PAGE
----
By Randall Jobe
A HOUSTON WOMAN’S VISION
Laura Moreno’s fascination with the theatre and movies was not about the make believe damsel-in-distress or the princess and her savior prince. Rather, early on, as a little Hispanic girl growing up in Houston, Texas, with unlimited access to the latest Hollywood and foreign films, courtesy of her parent’s video store, she spent endless summers studying classic films. She was particularly drawn to and in admiration of women — powerful women with thoughts and ideas of their own — a sharp contrast to much of what she observed growing up. The concept of a strong woman seemed rare in what she knew as a man’s world.
She also love historical female figures and longed for more knowledge. She was reading biographies on Marie Antoinette and Queen Elizabeth as early as middle school. At 14, she was taken with the story of the formidable Nina Vance who, through sheer grit and determination, founded the Alley Theatre. It inspired her in a way that that has stayed with her much like the Alley’s long, successful and respected run. Despite the theater’s recent scandal involving Gregory Boyd, former Artistic Director, the Alley continues to do excellent work.
Ironically, long before the #metoo movement, Moreno was compelled to connect with other woman and the need to fight for equal rights and equal pay. She knew that change would take time and she set on a path of one step at a time. She began by listening to many women from this city, especially to those within the theatre community. She discovered they felt alone, under-represented, unwanted and unheard. It was an abundant problem and the women were looking for a place to talk, connect and refocus to hopefully find inspiration and support from others like themselves. She felt as is something called the “theatre community” seemed somewhat exclusive. It was clear to her that was a need for a “sisterhood” to create female-driven stories that are told and shared again and again.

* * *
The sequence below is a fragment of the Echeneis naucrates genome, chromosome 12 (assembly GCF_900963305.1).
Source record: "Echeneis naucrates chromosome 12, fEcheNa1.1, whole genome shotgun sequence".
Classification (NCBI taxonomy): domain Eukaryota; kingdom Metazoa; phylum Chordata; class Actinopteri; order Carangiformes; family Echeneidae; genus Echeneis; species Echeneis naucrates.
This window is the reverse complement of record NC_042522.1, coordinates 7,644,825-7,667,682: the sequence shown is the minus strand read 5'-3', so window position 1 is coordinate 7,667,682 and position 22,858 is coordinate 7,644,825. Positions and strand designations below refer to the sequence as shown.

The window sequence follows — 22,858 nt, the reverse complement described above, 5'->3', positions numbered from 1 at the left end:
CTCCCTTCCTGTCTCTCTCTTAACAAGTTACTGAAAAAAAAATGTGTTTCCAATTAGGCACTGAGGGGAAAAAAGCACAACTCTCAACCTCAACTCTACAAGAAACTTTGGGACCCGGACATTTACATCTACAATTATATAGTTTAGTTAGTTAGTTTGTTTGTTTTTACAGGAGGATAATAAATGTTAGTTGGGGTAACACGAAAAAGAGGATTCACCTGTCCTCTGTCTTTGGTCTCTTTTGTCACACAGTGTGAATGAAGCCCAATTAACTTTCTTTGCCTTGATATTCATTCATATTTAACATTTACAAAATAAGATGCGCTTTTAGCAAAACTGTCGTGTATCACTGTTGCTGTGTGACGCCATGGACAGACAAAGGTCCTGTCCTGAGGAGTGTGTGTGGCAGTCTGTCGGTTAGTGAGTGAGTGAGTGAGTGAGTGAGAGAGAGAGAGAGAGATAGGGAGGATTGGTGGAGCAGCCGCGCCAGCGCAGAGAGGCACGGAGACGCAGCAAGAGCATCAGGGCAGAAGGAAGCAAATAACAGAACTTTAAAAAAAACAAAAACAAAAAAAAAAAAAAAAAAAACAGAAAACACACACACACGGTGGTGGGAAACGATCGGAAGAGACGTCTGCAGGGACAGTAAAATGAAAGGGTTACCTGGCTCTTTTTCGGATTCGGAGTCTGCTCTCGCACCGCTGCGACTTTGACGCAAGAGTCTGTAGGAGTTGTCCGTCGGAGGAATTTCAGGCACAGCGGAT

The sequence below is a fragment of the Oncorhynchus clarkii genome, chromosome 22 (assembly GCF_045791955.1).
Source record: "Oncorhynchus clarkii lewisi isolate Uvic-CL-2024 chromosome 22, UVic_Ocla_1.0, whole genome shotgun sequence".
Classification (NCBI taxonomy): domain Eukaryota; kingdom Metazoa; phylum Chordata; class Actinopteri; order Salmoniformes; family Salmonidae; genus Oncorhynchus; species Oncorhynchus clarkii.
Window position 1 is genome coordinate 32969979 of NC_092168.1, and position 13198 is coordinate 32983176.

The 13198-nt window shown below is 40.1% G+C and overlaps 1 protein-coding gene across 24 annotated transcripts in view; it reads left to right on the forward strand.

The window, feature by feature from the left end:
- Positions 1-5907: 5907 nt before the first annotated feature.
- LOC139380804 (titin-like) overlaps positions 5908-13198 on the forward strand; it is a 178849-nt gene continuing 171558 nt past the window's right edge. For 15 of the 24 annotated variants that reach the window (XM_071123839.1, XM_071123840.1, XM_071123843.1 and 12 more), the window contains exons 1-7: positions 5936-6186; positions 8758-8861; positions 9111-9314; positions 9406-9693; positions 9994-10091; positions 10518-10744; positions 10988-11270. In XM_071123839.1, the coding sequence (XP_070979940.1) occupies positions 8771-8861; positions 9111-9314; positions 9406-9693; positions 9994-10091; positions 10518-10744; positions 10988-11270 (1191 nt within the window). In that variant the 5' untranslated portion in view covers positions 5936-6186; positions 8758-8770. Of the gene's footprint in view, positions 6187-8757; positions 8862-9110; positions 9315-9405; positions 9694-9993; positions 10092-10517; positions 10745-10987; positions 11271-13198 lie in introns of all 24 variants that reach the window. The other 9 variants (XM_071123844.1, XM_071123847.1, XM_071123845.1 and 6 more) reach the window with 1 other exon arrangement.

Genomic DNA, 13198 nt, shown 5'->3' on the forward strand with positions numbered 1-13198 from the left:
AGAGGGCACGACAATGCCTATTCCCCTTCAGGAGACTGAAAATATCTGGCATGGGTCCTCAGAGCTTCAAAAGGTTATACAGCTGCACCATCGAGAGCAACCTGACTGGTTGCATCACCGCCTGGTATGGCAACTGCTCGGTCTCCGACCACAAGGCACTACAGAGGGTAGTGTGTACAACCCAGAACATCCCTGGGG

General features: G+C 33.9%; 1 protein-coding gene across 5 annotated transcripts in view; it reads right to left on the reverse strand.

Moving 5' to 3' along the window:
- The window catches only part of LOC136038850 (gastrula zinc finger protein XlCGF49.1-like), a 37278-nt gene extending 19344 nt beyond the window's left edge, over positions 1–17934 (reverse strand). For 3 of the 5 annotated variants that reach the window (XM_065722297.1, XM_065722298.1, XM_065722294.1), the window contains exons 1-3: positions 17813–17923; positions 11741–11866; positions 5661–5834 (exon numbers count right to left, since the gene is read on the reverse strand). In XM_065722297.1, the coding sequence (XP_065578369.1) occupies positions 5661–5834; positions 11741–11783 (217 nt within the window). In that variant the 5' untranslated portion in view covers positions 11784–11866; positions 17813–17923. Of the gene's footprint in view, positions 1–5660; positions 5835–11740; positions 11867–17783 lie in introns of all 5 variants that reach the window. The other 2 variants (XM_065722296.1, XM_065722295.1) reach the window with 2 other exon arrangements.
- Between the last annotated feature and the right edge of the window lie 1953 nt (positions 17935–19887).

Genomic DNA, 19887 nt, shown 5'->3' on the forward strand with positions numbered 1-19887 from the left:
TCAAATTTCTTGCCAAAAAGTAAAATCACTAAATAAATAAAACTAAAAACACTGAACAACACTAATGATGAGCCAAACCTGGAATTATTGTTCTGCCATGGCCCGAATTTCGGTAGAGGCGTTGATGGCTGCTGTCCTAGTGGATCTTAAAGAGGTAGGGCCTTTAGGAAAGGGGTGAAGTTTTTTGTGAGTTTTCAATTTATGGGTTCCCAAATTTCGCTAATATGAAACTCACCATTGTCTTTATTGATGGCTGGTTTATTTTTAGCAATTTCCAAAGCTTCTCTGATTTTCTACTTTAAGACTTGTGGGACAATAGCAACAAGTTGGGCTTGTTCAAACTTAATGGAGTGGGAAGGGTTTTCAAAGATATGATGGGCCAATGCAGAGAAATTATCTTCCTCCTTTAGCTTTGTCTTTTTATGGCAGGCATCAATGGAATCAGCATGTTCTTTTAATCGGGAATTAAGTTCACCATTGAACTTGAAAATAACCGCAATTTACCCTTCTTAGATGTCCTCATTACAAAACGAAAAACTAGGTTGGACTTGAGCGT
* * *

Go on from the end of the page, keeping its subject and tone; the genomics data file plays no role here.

In addition to her desire to celebrate women in Houston and their hard work and accomplishments, Moreno wants to expand, investigate and share the experiences of women in other parts of the country, as well as throughout the world.
Moreno’s vision starts with a group called Women in Theatre. The mission is “to unite woman in the Houston theatre community. Create a network…to celebrate our skills, hard work, versatility and individuality… to put the theatre women of Houston on the national and global map.”
Immediate goals are to create a network of women to meet once a month to socialize and talk shop. Along the way she hopes to create a place for women to continue training in their art, to share issues, and seek advice and counsel. Moreno also hopes the women will inspire one another by sharing their successes in the theatre. Eventually she hopes to bring in speakers from around the country and the globe to tell their stories, share struggles, insight and victories, and offer support for new opportunities within the community. She also would like for Women in Theatre to be able to commission works from female playwrights about female driven stories. There are also plans to create scholarships and workshops to encourage and train young artists.
Moreno’s concepts and ideas have been in her head and in her heart for a long time and it seems as if the recent dramatic shifts in Hollywood and the theatre involving the empowerment of woman, taken by women and driven by woman may make its own history. She is hoping for participation from women in all aspects of theatre, including writers, directors, actors, educators, administrators and more. The future must improve on the past. Visions like that of Women in Theatre may be the key: one step at a time.